San Francisco Board of Supervisors Hosts Hearing on MTA Parking Plans

By Keith Burbank : potreroview – excerpt

Last month the San Francisco Board of Supervisor’s Neighborhood Services and Safety Committee asked San Francisco Municipal Transportation Agency’s (SFMTA) director of transportation, Ed Reiskin, to discuss the agency’s parking meter plans. Committee members presiding over the hearing included District 9 Supervisor David Campos, who represents the Mission, District 1 Supervisor Eric Mar; and District 2 Supervisor Mark Farrell, who sat in for District 7 Supervisor Norman Yee, who couldn’t be present, with District 10 Supervisor Malia Cohen also in attendance. Reiskin answered questions from the supervisors, provided data on parking revenues, and explained the rationale driving parking meter expansion.
The “MTA is on the wrong track,” said Cohen, who explained that her main frustration with the agency relates to its lack of a comprehensive planning, with SFMTA’s transit, parking and enforcement divisions going in different directions. The supervisor added that transportation and associated infrastructure wasn’t keeping up with development and growth in her district. Worse, complained Cohen, in some instances SFMTA has been considering cuts in service, has been inconsistent in its enforcement of the residential parking permit program, and the agency’s plans don’t adequately acknowledge the parking needs of production, distribution, and repair (PDR) businesses…
Campos said he appreciated the agency’s effort to listen to the community. But he pointed out that the Eastern Neighborhoods Plan calls for protecting PDR businesses, and asked that SFMTA follow this policy…
Reiskin acknowledged that parking management affects the economic viability of commercial districts…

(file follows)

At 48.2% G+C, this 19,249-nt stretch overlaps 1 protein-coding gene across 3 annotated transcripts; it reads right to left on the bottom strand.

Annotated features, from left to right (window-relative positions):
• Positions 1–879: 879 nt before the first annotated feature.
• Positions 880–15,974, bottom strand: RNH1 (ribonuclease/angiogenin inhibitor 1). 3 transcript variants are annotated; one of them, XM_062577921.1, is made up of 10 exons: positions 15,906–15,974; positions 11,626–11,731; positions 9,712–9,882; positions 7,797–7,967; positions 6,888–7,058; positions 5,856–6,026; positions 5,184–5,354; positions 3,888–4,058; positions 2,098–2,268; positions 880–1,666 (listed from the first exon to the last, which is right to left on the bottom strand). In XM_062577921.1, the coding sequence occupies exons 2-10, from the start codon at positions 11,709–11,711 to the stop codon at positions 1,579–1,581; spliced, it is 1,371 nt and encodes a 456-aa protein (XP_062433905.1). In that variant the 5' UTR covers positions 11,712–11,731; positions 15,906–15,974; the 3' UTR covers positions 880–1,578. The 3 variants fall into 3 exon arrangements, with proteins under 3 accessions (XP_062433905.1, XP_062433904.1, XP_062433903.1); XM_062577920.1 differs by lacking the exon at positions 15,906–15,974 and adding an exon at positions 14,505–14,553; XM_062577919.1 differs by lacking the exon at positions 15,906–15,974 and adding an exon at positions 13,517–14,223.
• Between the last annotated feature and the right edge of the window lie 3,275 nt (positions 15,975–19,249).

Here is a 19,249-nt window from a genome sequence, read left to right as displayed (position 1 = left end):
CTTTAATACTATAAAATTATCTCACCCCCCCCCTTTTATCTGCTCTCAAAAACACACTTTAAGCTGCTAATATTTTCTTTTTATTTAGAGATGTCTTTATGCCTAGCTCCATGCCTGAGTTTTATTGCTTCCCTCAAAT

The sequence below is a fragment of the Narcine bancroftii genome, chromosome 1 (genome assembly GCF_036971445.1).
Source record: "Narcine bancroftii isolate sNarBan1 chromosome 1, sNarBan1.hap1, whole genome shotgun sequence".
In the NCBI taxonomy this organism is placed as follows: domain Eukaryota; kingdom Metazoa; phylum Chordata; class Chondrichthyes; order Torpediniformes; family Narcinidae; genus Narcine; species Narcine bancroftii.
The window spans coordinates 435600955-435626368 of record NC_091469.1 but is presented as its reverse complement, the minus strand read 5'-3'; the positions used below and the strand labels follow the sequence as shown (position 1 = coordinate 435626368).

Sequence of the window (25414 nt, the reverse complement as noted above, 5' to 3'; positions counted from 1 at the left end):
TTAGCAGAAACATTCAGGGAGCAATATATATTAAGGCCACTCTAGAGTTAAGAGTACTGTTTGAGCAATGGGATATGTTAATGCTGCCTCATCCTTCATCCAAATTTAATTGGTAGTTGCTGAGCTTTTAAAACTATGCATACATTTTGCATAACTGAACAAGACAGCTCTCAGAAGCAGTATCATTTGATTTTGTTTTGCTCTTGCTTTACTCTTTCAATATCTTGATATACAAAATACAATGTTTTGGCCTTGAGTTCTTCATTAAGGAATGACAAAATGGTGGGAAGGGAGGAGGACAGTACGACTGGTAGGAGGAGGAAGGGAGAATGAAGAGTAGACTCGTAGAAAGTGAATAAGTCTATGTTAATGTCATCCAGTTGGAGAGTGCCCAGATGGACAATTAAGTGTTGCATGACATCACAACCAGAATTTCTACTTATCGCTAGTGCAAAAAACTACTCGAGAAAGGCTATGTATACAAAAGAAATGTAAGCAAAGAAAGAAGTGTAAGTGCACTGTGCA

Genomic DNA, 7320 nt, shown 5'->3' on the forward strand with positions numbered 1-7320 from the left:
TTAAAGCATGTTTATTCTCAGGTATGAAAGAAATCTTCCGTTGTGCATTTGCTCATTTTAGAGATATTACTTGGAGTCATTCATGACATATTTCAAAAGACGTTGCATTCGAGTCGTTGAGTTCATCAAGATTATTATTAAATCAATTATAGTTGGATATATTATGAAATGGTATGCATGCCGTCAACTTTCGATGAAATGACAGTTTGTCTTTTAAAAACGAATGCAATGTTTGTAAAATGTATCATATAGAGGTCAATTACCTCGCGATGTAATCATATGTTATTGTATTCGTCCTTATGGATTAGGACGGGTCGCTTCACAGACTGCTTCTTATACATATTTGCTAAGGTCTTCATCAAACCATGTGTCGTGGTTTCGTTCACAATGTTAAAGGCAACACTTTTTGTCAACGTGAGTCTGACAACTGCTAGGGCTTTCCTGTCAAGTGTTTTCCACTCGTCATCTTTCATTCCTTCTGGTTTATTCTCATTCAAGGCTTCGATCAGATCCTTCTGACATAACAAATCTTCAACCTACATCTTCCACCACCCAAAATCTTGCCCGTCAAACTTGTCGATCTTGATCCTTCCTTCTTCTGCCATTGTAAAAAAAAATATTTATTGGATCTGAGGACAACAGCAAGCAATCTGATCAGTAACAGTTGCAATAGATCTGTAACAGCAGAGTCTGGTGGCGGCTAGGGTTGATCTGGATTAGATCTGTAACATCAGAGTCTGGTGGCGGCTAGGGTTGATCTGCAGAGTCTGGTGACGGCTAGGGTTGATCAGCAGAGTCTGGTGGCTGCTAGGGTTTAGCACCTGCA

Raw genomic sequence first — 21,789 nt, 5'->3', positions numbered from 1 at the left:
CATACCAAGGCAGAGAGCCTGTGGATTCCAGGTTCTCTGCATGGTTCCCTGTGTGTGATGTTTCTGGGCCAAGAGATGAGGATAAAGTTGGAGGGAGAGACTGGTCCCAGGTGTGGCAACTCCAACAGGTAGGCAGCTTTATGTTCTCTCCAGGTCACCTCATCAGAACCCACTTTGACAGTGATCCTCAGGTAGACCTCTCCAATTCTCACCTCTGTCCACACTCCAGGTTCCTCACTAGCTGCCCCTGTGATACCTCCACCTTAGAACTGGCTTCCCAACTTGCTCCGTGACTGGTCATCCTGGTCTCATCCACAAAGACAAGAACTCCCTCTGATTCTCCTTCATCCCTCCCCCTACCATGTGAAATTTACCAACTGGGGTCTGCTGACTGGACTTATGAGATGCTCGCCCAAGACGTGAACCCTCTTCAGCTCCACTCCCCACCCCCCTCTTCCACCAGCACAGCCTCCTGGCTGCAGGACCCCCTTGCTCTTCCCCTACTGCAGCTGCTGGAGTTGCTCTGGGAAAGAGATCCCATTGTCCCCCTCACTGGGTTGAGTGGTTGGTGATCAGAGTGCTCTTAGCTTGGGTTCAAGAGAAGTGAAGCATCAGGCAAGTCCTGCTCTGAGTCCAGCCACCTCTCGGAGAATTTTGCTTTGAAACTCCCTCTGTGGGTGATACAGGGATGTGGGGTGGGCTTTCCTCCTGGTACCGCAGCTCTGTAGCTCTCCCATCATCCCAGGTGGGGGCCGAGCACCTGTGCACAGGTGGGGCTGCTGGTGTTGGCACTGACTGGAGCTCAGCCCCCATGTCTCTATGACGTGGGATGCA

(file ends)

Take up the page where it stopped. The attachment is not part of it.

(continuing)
Farrell asked the transportation director how parking management efforts can meet the needs of families — especially ones with multiple children, and both parents working — who depend on cars…
Farrell said residents have told him that SFMTA seems to be making car ownership more challenging, rather than making public transit more attractive. “I hear that time and time again,” Farrell said. The supervisor insisted that making transit more attractive should come first…
Campos told Reiskin that there should be no artificial deadline for the parking meter expansion. Instead, SFMTA should be sure to hear the concerns of residents and business owners.
“We’ll continue to take the time that it needs,” Reiskin responded… (more)

SFMTA Puts More Time in Meter Plan

Keith Burbank : – excerpt

Anti-parking meter advocates appear to have won a victory in their efforts to slow-down plans to blanket parts of Dogpatch, Mission, and Potrero Hill with high-tech parking meters.  In a letter to a citizens group spearheading anti-meter efforts, San Francisco Municipal Transportation Agency (SFMTA) director Ed Reiskin said the agency “may delay when we begin engagement with the 12th & Folsom areaЙat present the agency does not plan to revise the order for outreach to the other areas.”  For now, Potrero Hill, Dogpatch, and the Mission will not be part of the Mission Bay parking pilot because of citizen concerns about the plan, Reiskin said in his letter.  Reiskin’s correspondence was in response to a request by the Eastern Neighborhoods United Front (ENUF) to reschedule meter-related outreach efforts over a longer time period.

The San Francisco Chamber of Commerce joined ENUF in opposing SFMTA’s parking meter plan, though the chamber’s president and chief executive officer, Steven B. Falk, said in a newsletter that “demand-sensitive parking charges can provide new revenue for transit services.”  The business group recommended that the City study a regional congestion pricing model, and work with other organizations to alleviate traffic congestion.  In the same newsletter, Falk wrote that SFMTA’s policies may be “‘driving’ employees, employers and customers out of San Francisco…”


Since the advent of the SFMTA encroachment by parking meters and limited parking hours, we are aware of few citizen complaints over traffic. The conversation has centered almost entirely on the parking problems.


Could the following Newswire review have anything to do with the Chamber’s position?


U.S. Travel Association: San Mateo County Travel Tax Will Hurt Economy

“The latest proposed travel tax hikes in San Mateo County (Bay Area), CA will damage the local economy, make San Francisco International Airport (SFO) less competitive, and generate far less revenue than county officials estimate, according to a new economic impact study released by the U.S. Travel Association.

Economists found that SFO could lose 100,000 vehicle rentals a year if just one of the measures were to pass…”